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HomeFeatures1 Handling Upgrade: Skidframe Spring Conversion to 2016 Specs

1 Handling Upgrade: Skidframe Spring Conversion to 2016 Specs

2016 Arctic Cat CrossTrek displaying the flat cornering prowess.

Sometimes it’s the little things that produce big results. 

Arctic Cat suspension engineers proved this old axiom with a couple small calibration changes on the rear suspension of 2016 129- and 137-in. trail sleds that impressed me and other snowmobile journalists who rode these machines.

The change: a new dual-rate spring for the front track shock on 129- and 137-in. models, plus new rear torsion springs for the 137-in. models.

The result: Improved cornering precision and suppler comfort over trail chop.

The upshot: it’s change(s) anyone can make on their previous model year ProCross sleds.

In talking with engineers Brian Dick and Jeff Olson, the spring change(s) for 2016 were the result of an ongoing process to improve the cornering and handling prowess of the ZR line. Feedback from some Arctic Cat customers as well as their own considerable seat time on these machines indicated that, for riding trails with lots of corners, there was a desire for more aggressive carving and less tendency for inside ski lift.


New dual-rate front track shock springs for Arctic Cat snowmobiles.

Their solution was a new dual-rate coil spring for the front arm shock of the SLIDE-ACTION skidframe. A new 55/250-lb. rate spring (shown at right) on 2-stroke models replaces the previous 90/250-lb. spring on 129-in. 2-strokes and 110-lb. spring on 137-in. 2-strokes.

For 4-stroke models, a change to the 90/250-lb. spring (left, above) for 2016 replaces the previous straight 135-lb. spring on both 129- and 137-in. models.

The lower rate portion of the new dual-rate springs provide more sit-in compression of the front shock, which results in more ski pressure and flatter cornering. Likewise, the lower rate portion of the spring means softer initial compression when hitting light chop on the trails, literally “taking the edge off” of small bumps.

Once the front arm shock uses the first 1.75 in. of travel, the low rate portion of the spring collapses and the rate effectively becomes 205 lbs. for 2-strokes (and 250 lbs. for 4-strokes) according to Olson. So the stiffer portion of travel remains for hitting the big stuff and/or using the full range of the shock travel.

A complementary change on the rear arm of 137-in. machines comes in the form of lower rate torsion springs for the rear suspension arm. The new springs require 16.5 lbs. of force per degree of movement, compared to 18.5 lbs. on the previous springs. The compression valving was also lightened on the rear shock to better match the revised spring rate.


Arctic Cat engineer Jeff Olson working on 2016 rear suspension.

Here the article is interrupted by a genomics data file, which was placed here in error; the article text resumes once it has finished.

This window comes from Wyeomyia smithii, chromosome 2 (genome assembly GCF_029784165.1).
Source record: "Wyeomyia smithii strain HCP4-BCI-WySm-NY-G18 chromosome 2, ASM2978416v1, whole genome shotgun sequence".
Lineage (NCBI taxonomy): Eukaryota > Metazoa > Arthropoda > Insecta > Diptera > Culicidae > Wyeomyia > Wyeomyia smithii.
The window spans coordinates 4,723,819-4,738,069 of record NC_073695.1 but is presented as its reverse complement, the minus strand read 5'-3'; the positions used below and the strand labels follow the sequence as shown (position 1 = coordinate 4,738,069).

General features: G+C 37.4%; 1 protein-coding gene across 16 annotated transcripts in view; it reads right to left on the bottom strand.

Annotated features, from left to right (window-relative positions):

I’m one of those riders who prefers when my sled delivers aggressive cornering with the skis planted on the snow. Over the years of riding various ProCross machines, I’ve found THESE tailored set-ups deliver the kind of handling I prefer. The new spring changes for 2016 make a significant improvement for riders like me, probably as much an upgrade as the setup modifications mentioned in that story. I HIGHLY recommend it.

If you’re looking for a similar change on your machine, these are bolt-on changes that require about an hour or so of shop time, and that don’t cost an arm or a leg.


Arctic Cat engineer Jeff Olson working on 2016 rear suspension.

What you need:

The 55/250-lb. front shock spring for 129- and 137-in. skidframes on 2-stroke models is part number 2704-927. Cost is about $35 U.S. from your local dealer.

The 90/250-lb. front shock spring for 129- and 137-in. skidframes on 4-stroke models is part number 1704-736. Cost is about $35 U.S. from your local dealer.

To update the lighter rear torsion springs on 137-in. skidframes, you need both Right Side (P/N 2704-026) and Left Side (P/N 2704-027) springs, each about $55. Getting the new lighter valve code isn’t necessary, but it’s worth doing the next time you get your shocks serviced. 

Note: when changing to the new front shock spring, be sure to set the spring retaining clip so there’s only .05-.10-in. of preload on the spring when the shock is fully extended. Once installed on the front arm with the limiter straps in place, the shock will compress slighty to give a tad bit more spring preload.

If you’re like me and planning to run this setup for this coming season, I’d appreciate hearing back from you about the results.

Thanks for reading. And happy cornering.

Flat cornering on a 2016 Arctic Cat ZR.



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